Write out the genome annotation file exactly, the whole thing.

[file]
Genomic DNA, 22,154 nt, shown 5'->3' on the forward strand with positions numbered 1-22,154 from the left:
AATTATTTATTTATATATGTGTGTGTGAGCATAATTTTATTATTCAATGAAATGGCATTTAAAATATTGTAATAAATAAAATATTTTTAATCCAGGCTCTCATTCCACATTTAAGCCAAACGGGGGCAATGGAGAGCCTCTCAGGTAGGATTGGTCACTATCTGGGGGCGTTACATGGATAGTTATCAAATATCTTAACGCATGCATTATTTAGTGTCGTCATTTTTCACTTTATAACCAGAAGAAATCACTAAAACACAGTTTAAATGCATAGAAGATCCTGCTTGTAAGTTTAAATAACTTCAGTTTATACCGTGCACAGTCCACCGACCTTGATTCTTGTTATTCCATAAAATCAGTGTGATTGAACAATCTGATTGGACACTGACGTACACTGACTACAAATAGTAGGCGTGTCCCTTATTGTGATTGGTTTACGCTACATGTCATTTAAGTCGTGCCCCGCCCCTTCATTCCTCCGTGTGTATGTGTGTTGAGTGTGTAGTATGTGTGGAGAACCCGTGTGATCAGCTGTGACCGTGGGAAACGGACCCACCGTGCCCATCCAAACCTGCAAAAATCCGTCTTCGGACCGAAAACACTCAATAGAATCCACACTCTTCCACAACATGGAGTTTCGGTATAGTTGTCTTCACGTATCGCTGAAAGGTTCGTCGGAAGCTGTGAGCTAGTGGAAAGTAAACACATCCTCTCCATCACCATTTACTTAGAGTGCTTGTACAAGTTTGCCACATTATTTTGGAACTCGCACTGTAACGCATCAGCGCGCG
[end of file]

Genomic DNA, 22,154 nt, shown 5'->3' on the forward strand with positions numbered 1-22,154 from the left:
AATTATTTATTTATATATGTGTGTGTGAGCATAATTTTATTATTCAATGAAATGGCATTTAAAATATTGTAATAAATAAAATATTTTTAATCCAGGCTCTCATTCCACATTTAAGCCAAACGGGGGCAATGGAGAGCCTCTCAGGTAGGATTGGTCACTATCTGGGGGCGTTACATGGATAGTTATCAAATATCTTAACGCATGCATTATTTAGTGTCGTCATTTTTCACTTTATAACCAGAAGAAATCACTAAAACACAGTTTAAATGCATAGAAGATCCTGCTTGTAAGTTTAAATAACTTCAGTTTATACCGTGCACAGTCCACCGACCTTGATTCTTGTTATTCCATAAAATCAGTGTGATTGAACAATCTGATTGGACACTGACGTACACTGACTACAAATAGTAGGCGTGTCCCTTATTGTGATTGGTTTACGCTACATGTCATTTAAGTCGTGCCCCGCCCCTTCATTCCTCCGTGTGTATGTGTGTTGAGTGTGTAGTATGTGTGGAGAACCCGTGTGATCAGCTGTGACCGTGGGAAACGGACCCACCGTGCCCATCCAAACCTGCAAAAATCCGTCTTCGGACCGAAAACACTCAATAGAATCCACACTCTTCCACAACATGGAGTTTCGGTATAGTTGTCTTCACGTATCGCTGAAAGGTTCGTCGGAAGCTGTGAGCTAGTGGAAAGTAAACACATCCTCTCCATCACCATTTACTTAGAGTGCTTGTACAAGTTTGCCACATTATTTTGGAACTCGCACTGTAACGCATCAGCGCGCG